• Again, I want to let Alex off the hook for his choice of words in English, but I won’t let NBC off the hook for constantly saying that Frederic “suffers from” Cerebral Palsy. It may not be that big a deal in the grand scheme of things, but it’s so easy to fix. Just say he “has” Cerebral Palsy.
But the biggest question I had after Monday’s reintroduction of Alex and Frederic Bilodeau … the question I can’t stop thinking about … is whether anyone over the last four or more years has ever interviewed Frederic, or just asked him briefly for his actual feelings and thoughts, in his own words? None of the articles or TV segments I’ve seen have included any statements by Frederic himself. Everyone attributes motives and thoughts to him, but they don’t even claim to quote him.
Is that because Frederic can’t communicate at all? The subject doesn’t even come up, so we are left to wonder why we don’t get Frederic’s thoughts first-hand. Or worse, maybe we’re supposed to not even notice, because all the visual evidence we have is of the kind of person who most people don’t expect to have a voice. Four years ago, I don't remember wondering about this. He is literally made an object on TV … a symbol of ideas and values, not a real person. Icon might be a better term, since he almost appears to be a quasi-spiritual talisman for Alex and his family.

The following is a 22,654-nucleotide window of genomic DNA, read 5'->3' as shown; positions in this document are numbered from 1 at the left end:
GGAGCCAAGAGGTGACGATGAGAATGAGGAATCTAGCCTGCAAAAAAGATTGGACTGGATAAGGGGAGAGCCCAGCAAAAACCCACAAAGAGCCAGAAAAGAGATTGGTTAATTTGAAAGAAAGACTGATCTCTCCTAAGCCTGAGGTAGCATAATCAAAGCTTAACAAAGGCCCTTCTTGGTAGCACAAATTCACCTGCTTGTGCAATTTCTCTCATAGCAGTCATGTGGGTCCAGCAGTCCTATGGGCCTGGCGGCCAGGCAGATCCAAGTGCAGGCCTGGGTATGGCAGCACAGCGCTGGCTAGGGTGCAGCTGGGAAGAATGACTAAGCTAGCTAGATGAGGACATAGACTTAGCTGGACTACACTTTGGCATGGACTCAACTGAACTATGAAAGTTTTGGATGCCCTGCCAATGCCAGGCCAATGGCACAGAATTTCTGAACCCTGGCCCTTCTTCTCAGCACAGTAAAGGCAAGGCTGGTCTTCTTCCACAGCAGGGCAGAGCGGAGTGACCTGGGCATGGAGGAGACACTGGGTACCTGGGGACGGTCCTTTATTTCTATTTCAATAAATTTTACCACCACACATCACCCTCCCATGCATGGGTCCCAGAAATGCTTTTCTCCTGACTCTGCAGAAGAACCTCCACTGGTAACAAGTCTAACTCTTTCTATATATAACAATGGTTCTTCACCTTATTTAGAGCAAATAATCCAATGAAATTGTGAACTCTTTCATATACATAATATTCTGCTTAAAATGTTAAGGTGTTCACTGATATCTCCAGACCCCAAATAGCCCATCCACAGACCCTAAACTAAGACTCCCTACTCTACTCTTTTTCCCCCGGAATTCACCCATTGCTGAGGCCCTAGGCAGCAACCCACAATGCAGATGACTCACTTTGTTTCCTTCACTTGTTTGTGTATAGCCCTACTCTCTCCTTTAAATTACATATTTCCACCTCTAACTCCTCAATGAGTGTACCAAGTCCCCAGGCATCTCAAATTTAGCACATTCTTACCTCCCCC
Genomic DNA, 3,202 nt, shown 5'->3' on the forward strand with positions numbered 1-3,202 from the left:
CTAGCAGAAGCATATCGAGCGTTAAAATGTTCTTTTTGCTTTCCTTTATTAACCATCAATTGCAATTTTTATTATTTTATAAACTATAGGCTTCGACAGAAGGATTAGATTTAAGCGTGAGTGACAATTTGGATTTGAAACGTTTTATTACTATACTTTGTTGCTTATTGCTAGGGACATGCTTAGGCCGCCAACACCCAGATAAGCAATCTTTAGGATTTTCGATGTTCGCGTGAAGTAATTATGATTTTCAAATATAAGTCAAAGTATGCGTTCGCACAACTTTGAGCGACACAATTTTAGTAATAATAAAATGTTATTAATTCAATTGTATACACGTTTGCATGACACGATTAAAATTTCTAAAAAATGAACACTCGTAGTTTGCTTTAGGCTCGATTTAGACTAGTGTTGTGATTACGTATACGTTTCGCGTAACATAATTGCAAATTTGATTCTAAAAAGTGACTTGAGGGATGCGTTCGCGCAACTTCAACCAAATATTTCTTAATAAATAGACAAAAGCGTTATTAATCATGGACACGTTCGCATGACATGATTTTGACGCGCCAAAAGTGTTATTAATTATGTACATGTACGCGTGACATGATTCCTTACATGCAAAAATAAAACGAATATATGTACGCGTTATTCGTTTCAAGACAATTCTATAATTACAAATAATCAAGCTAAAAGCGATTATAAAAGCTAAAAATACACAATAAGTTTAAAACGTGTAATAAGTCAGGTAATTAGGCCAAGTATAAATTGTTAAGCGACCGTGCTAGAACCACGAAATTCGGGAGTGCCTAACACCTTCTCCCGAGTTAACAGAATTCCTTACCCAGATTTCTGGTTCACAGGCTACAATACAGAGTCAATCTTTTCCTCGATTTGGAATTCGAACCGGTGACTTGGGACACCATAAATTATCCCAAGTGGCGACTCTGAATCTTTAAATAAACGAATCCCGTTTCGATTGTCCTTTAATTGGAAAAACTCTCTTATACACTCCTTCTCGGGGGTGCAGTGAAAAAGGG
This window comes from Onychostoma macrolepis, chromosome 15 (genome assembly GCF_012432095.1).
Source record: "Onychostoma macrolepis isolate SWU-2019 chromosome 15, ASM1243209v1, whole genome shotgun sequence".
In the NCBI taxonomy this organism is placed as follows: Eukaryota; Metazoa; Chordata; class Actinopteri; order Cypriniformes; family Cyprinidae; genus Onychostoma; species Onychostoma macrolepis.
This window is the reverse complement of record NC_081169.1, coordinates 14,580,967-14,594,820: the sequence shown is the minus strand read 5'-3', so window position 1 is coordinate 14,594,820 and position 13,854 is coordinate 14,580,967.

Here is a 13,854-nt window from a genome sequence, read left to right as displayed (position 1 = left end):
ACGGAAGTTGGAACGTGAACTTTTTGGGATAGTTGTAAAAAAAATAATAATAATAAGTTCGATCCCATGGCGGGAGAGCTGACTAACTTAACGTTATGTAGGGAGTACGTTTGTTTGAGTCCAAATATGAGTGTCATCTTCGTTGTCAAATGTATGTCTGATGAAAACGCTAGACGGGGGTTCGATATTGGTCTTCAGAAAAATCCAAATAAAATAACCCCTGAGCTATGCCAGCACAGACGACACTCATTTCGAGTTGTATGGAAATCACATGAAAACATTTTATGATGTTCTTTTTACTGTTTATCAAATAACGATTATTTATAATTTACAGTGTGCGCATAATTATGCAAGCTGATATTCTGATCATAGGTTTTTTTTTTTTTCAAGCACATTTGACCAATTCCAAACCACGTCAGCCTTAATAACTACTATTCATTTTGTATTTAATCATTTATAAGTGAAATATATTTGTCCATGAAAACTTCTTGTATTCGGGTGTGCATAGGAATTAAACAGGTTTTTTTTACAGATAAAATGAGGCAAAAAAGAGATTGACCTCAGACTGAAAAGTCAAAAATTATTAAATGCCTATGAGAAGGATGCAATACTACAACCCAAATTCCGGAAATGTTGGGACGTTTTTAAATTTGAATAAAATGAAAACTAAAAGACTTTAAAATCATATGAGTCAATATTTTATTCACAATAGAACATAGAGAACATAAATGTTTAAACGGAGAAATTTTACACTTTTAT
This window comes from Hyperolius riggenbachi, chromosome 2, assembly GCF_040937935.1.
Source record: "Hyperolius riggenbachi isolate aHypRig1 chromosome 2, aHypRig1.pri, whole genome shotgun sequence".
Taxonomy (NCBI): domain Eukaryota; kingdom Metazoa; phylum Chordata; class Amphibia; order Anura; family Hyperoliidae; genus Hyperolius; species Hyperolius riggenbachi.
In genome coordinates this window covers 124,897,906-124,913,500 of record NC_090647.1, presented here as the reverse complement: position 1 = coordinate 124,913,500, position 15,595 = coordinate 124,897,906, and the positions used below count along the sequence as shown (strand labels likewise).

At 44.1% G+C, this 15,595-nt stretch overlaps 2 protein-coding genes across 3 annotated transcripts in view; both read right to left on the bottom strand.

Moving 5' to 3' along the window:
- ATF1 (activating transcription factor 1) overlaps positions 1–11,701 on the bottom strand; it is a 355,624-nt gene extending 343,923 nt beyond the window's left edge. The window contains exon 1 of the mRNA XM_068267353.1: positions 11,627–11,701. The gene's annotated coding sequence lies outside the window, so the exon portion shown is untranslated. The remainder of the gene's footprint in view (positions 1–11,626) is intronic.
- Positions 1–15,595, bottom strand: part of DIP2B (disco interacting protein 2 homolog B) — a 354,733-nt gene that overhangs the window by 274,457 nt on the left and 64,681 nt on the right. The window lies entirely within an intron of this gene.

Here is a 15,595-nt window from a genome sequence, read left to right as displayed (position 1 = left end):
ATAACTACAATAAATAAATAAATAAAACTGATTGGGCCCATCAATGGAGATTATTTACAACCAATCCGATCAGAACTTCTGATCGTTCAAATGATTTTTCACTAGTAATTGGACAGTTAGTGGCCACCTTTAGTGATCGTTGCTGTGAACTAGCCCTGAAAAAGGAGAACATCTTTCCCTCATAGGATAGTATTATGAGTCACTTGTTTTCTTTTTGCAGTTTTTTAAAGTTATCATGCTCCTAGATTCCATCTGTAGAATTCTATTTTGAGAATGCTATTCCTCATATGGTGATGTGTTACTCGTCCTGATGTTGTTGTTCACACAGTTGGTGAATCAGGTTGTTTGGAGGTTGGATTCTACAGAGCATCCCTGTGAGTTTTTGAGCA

Here are some things that could be added to this story that would resolve a lot of these conflicting feelings, I think. If anything, they would add emotional weight to the story, even for people who already think it’s awesome:
• Do a direct on-camera interview with Frederic. It would be edited of course … like all of these Olympics segments are ... but it should be filmed if at all possible. If his speech is hard to understand, include the people who are good at understanding it … maybe his family? … and use their help to add subtitles. If he speaks only French, they’d have to do this anyway.
• If Frederic doesn’t speak at all, explain that to the audience, then convey the thoughts he does have some other way … such as the voiceover person reading his quoted words, however he communicates them.
• If Frederic is so cognitively impaired that he doesn’t even communicate complex thoughts … which I really doubt based on what we’ve seen of him … then explain that in a simple way. If that sounds like too much of a downer, then go ahead and point out that his body language speaks volumes.
• It is possible, I suppose, that the Bilodeau family thinks that being interviewed would be too scary or humiliating for Frederic. I hate to think of how some slick producer would try to persuade them otherwise, but really, Frederic has been used so much already to promote Alex’s exploits that giving him an actual voice can only be empowering.
• It is also possible that Frederic, himself, doesn’t want to be interviewed, for any number of personal reasons. That’s easy then … just say that NBC wanted very much to hear from Frederic himself, but that he’s too shy … or he didn’t want to take anymore spotlight away from Alex … or whatever.
It’s not that I think Frederic has some huge secret that people don’t want him to reveal. I don't think this is a deliberate conspiracy to silence him. I do admire what seems to be the genuinely sincere and devoted relationship the brothers have. There are plenty of similar families where the disabled brother would really be an afterthought or even an annoyance to a sibling. I don't think anything like that is going on here.
I just don’t like how Frederic has been passively bypassed. Intentionally or not, it makes him appear less than a full person. I’d like to hear from Frederic, or know the reason why not.